Setup of my ESP8266 development

2 minute read

This is the project website for arduino-esp8266, a collection of small projects using the ESP8266 Processor for my IOT things.

Standard Disclaimer: You may learn something out of it, or you may not. I make no warranties.

First things first

In this post I want to create a minimal IOT device, it should be capable of sending some messages to a internet server to show connectivity.

Shopping time

I got a ESP-01 board, an ESP8266 with the smallest set of connectors. You can get it from eBay, Aliexpress, and many other places. I got mine from tindie, bundled with a Flasher which makes it easy to just plug your ESP-01 into the flasher and connect the flasher via USB with your computer to push the code down.

Beware: the ESP-8266 works with 3.3V power, if you connect it to 5V directly it will probaly be killed. (I did not try this yet). Using the flasher will take care of the power conversion during the programming, but if you run your ESP8266 later without the flasher you need to take care of the right power. We will get into the details later.

ESP-01 connected with flasher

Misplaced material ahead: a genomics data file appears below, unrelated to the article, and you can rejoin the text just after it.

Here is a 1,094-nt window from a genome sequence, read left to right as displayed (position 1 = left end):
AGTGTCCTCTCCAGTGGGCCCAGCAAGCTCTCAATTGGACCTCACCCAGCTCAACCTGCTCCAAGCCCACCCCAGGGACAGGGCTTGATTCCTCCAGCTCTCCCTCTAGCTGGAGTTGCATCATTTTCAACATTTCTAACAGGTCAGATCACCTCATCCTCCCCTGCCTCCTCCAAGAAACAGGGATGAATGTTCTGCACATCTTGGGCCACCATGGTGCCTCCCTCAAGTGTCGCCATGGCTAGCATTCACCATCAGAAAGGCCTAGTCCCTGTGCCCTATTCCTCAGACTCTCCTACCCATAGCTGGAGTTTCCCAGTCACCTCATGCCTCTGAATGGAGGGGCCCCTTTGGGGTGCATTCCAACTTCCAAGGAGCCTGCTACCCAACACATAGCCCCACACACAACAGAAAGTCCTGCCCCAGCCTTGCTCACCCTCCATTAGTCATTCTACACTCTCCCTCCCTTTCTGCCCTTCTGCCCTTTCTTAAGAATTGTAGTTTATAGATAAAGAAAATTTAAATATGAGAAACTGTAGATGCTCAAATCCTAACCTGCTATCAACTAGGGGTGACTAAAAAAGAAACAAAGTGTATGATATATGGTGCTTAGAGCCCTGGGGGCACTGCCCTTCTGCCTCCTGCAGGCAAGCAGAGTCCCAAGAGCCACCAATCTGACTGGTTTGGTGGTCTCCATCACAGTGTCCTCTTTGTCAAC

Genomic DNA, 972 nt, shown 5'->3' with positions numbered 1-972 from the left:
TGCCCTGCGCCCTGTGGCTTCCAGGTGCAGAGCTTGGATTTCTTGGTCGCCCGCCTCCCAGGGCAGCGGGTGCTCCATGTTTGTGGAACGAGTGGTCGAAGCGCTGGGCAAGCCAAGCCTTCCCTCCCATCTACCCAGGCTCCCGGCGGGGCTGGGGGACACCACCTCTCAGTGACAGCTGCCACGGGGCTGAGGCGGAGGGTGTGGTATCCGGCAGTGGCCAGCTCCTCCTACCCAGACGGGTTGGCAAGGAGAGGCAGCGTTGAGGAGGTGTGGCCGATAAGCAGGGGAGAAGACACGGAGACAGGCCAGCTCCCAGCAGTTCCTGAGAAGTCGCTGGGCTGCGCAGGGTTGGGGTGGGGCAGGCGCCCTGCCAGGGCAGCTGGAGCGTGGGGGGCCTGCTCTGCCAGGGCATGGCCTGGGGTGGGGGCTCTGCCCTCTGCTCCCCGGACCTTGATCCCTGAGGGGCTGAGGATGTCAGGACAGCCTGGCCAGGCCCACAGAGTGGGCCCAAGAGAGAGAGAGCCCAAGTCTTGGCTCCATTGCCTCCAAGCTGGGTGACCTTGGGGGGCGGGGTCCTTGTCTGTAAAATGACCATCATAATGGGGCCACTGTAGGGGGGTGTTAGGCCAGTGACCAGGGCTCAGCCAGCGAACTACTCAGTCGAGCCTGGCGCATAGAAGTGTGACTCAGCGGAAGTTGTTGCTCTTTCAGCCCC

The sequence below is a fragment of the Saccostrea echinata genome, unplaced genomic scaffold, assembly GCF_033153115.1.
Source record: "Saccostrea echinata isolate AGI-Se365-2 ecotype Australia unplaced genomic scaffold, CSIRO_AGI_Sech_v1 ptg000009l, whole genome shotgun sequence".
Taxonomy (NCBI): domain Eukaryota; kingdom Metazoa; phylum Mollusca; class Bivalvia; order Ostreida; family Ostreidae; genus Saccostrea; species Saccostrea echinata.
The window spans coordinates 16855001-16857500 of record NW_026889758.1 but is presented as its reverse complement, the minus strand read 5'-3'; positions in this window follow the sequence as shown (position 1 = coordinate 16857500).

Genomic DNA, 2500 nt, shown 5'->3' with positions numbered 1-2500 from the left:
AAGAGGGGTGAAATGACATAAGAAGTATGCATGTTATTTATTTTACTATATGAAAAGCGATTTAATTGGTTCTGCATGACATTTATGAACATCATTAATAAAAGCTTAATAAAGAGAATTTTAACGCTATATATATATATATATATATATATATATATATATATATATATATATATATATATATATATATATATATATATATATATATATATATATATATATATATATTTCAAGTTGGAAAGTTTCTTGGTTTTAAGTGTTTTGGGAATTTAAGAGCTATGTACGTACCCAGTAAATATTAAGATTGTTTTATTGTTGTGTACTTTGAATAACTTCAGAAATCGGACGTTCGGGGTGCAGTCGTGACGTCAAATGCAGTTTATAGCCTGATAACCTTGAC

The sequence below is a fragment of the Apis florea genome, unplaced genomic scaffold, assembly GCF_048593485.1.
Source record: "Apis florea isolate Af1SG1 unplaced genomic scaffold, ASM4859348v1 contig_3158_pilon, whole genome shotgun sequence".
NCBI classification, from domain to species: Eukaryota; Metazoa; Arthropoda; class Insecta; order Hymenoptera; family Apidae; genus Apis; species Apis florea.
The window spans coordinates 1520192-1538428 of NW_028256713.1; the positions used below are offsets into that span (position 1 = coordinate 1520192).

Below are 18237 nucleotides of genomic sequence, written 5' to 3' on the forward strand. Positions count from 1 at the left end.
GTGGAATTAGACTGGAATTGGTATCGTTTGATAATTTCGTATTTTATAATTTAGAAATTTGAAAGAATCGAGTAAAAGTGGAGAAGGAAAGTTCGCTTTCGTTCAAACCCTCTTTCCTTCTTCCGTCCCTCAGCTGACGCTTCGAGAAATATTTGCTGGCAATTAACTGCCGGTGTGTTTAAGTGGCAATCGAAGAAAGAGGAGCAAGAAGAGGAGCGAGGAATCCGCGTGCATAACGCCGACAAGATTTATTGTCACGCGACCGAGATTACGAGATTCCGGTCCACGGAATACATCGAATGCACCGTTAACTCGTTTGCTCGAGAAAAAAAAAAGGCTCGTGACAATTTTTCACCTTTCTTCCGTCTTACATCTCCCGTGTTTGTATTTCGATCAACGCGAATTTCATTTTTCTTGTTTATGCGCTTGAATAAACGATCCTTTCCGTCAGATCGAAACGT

This is the bare minimum required to run your ESP-8266.

IDE setup

I use Ubuntu linux box for my developemnt, but it is very similar on MacOS or Windows.

First install the Arduino IDE (currently 1.6.10) as described on the Arduino Website and specifically for the IDE on different platforms:

Next you need to install the ESP8266 tools for Arduino IDE with

  • Open Preferences in the Arduino IDE
  • Enter
    http://arduino.esp8266.com/stable/package_esp8266com_index.json
    

    in the field for Additional Boards Manager URLs

  • Open Tools -> Boards -> Boards Manager and install esp8266
  • Also in the Boards Menu, select the Generic ESP8266 Module as your board.

IDE ESP8266

This didn’t work…

There seems to be an issue in the esp8266 flash tool used by this and I had to apply this recipe to fix it.

Push some code

My first program for the ESP8266 should just send some message to show it is alive. I have chosen thingspeak.com as receiver because it was easy to set up. The program below will send a message containing the hostname and the time since last boot (in milliseconds), you need to:

  • register an account on www.thingspeak.com
  • create a channel and configure the first input field with a name of “Uptime [ms]”or similar - it is just a name for display purposes. ts channel
  • note your write API KEY and channel number and fill into the code below.
  • note down your WIFI SSID and password to connect to your WiFi router. Also to be filled into the program below.

The code is available on github abarbanell/arduino-esp8266.

Results

With this you can see the data sent to thingspeak.com here. On this site you can then analyze the data with Matlab code and visualizations.

So my “thing” is up and running and now we can look at more complex tasks in the next posts.

Let me know in the comment if you have any questions, suggestions or corrections.

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